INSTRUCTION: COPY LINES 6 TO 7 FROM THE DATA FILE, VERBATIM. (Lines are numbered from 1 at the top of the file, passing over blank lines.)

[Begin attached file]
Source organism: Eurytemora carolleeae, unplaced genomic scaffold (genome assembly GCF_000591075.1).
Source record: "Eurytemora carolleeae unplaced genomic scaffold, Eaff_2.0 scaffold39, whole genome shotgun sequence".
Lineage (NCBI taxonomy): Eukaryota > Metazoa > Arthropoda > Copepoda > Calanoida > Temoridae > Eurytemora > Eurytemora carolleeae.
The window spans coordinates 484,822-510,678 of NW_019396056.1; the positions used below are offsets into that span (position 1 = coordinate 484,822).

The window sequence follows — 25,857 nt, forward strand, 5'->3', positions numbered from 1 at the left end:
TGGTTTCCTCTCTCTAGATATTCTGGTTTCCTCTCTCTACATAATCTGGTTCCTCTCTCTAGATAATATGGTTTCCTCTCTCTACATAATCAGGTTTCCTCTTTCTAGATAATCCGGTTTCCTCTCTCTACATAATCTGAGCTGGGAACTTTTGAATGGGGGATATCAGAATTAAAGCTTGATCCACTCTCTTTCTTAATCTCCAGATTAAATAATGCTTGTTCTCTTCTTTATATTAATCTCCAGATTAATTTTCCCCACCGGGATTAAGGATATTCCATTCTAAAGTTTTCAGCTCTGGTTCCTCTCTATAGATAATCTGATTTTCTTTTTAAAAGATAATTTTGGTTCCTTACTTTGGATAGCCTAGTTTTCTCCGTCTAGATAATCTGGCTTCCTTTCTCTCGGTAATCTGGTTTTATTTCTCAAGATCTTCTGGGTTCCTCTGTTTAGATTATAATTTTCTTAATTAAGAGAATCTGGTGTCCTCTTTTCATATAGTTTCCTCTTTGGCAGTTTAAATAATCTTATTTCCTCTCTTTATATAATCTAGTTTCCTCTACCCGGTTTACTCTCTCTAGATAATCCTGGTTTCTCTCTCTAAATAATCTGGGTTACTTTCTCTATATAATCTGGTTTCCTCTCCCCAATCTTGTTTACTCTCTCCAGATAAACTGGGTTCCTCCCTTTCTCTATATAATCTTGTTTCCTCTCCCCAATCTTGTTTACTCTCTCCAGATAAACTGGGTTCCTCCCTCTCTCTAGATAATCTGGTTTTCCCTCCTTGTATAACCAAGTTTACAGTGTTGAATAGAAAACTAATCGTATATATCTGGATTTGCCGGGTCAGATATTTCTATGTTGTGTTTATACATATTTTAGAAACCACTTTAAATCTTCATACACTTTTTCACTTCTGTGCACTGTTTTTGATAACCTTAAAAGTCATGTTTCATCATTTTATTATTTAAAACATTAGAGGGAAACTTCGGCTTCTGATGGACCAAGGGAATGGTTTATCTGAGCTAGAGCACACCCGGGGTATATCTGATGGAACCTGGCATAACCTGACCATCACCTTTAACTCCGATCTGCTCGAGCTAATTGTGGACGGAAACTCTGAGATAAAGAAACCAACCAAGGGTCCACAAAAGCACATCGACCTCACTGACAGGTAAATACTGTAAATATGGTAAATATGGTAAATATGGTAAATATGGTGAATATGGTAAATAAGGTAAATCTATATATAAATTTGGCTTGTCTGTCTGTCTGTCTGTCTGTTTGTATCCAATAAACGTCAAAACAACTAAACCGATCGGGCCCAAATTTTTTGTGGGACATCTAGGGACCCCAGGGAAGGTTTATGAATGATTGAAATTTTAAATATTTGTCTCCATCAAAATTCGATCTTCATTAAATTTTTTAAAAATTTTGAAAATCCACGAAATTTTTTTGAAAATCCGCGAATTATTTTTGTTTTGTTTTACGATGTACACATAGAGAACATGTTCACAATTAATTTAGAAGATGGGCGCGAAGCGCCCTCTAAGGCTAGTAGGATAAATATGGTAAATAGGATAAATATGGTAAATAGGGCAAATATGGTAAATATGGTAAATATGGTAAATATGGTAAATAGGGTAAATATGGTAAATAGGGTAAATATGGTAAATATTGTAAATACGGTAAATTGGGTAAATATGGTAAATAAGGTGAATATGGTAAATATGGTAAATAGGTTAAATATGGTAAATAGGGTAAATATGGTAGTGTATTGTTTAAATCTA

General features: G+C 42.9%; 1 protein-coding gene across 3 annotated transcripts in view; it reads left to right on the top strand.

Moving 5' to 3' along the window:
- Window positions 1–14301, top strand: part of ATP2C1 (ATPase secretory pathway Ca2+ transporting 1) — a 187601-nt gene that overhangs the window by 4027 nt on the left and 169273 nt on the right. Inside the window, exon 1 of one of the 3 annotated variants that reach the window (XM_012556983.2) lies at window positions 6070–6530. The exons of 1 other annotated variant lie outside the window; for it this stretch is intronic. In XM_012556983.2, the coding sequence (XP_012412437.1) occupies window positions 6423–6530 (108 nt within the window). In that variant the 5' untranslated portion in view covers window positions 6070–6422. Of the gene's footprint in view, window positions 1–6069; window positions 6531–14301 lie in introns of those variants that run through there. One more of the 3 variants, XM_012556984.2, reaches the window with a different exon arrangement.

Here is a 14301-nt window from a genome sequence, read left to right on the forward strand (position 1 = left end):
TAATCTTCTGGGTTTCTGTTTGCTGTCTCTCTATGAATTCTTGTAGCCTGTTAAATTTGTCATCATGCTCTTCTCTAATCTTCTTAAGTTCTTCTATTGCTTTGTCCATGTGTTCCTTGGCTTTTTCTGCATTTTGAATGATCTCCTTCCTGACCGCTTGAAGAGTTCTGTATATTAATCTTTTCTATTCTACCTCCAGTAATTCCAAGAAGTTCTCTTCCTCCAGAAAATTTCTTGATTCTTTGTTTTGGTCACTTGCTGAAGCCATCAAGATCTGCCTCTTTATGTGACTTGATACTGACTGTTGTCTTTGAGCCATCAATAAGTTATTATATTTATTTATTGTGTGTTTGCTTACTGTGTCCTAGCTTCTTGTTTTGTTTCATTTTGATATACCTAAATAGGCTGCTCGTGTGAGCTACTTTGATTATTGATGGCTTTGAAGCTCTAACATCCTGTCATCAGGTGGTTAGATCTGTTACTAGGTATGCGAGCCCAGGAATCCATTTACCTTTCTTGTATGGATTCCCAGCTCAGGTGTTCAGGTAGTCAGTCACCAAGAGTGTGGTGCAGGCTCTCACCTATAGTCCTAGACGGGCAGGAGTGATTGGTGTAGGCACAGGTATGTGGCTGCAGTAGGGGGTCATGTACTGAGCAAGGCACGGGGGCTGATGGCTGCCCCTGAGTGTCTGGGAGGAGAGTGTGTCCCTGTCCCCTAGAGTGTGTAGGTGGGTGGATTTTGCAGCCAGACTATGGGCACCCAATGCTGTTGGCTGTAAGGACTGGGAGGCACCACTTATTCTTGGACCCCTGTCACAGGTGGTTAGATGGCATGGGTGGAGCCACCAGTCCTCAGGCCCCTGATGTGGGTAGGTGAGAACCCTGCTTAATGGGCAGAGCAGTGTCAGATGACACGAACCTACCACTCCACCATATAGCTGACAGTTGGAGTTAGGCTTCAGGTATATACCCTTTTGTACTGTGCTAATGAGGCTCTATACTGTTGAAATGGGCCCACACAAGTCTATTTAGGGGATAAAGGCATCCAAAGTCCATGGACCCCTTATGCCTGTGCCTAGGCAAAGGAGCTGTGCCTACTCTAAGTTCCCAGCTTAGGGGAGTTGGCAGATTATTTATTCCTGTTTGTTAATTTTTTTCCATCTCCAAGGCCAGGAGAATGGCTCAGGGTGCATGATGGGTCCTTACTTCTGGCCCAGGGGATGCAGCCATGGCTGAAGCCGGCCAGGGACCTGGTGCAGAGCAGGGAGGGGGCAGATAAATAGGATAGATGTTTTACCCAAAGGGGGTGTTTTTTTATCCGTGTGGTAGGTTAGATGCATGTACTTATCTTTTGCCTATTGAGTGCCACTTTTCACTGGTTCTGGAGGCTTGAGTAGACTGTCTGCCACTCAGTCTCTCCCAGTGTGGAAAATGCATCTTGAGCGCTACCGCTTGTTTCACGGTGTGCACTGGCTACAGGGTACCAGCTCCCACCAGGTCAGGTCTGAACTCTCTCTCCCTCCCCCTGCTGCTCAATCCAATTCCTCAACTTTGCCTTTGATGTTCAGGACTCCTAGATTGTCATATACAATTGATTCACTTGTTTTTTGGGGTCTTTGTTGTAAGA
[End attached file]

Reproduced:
TGGTTTCCTCTCTCTAGATATTCTGGTTTCCTCTCTCTACATAATCTGGTTCCTCTCTCTAGATAATATGGTTTCCTCTCTCTACATAATCAGGTTTCCTCTTTCTAGATAATCCGGTTTCCTCTCTCTACATAATCTGAGCTGGGAACTTTTGAATGGGGGATATCAGAATTAAAGCTTGATCCACTCTCTTTCTTAATCTCCAGATTAAATAATGCTTGTTCTCTTCTTTATATTAATCTCCAGATTAATTTTCCCCACCGGGATTAAGGATATTCCATTCTAAAGTTTTCAGCTCTGGTTCCTCTCTATAGATAATCTGATTTTCTTTTTAAAAGATAATTTTGGTTCCTTACTTTGGATAGCCTAGTTTTCTCCGTCTAGATAATCTGGCTTCCTTTCTCTCGGTAATCTGGTTTTATTTCTCAAGATCTTCTGGGTTCCTCTGTTTAGATTATAATTTTCTTAATTAAGAGAATCTGGTGTCCTCTTTTCATATAGTTTCCTCTTTGGCAGTTTAAATAATCTTATTTCCTCTCTTTATATAATCTAGTTTCCTCTACCCGGTTTACTCTCTCTAGATAATCCTGGTTTCTCTCTCTAAATAATCTGGGTTACTTTCTCTATATAATCTGGTTTCCTCTCCCCAATCTTGTTTACTCTCTCCAGATAAACTGGGTTCCTCCCTTTCTCTATATAATCTTGTTTCCTCTCCCCAATCTTGTTTACTCTCTCCAGATAAACTGGGTTCCTCCCTCTCTCTAGATAATCTGGTTTTCCCTCCTTGTATAACCAAGTTTACAGTGTTGAATAGAAAACTAATCGTATATATCTGGATTTGCCGGGTCAGATATTTCTATGTTGTGTTTATACATATTTTAGAAACCACTTTAAATCTTCATACACTTTTTCACTTCTGTGCACTGTTTTTGATAACCTTAAAAGTCATGTTTCATCATTTTATTATTTAAAACATTAGAGGGAAACTTCGGCTTCTGATGGACCAAGGGAATGGTTTATCTGAGCTAGAGCACACCCGGGGTATATCTGATGGAACCTGGCATAACCTGACCATCACCTTTAACTCCGATCTGCTCGAGCTAATTGTGGACGGAAACTCTGAGATAAAGAAACCAACCAAGGGTCCACAAAAGCACATCGACCTCACTGACAGGTAAATACTGTAAATATGGTAAATATGGTAAATATGGTAAATATGGTGAATATGGTAAATAAGGTAAATCTATATATAAATTTGGCTTGTCTGTCTGTCTGTCTGTCTGTTTGTATCCAATAAACGTCAAAACAACTAAACCGATCGGGCCCAAATTTTTTGTGGGACATCTAGGGACCCCAGGGAAGGTTTATGAATGATTGAAATTTTAAATATTTGTCTCCATCAAAATTCGATCTTCATTAAATTTTTTAAAAATTTTGAAAATCCACGAAATTTTTTTGAAAATCCGCGAATTATTTTTGTTTTGTTTTACGATGTACACATAGAGAACATGTTCACAATTAATTTAGAAGATGGGCGCGAAGCGCCCTCTAAGGCTAGTAGGATAAATATGGTAAATAGGATAAATATGGTAAATAGGGCAAATATGGTAAATATGGTAAATATGGTAAATATGGTAAATAGGGTAAATATGGTAAATAGGGTAAATATGGTAAATATTGTAAATACGGTAAATTGGGTAAATATGGTAAATAAGGTGAATATGGTAAATATGGTAAATAGGTTAAATATGGTAAATAGGGTAAATATGGTAGTGTATTGTTTAAATCTA

General features: G+C 42.9%; 1 protein-coding gene across 3 annotated transcripts in view; it reads left to right on the top strand.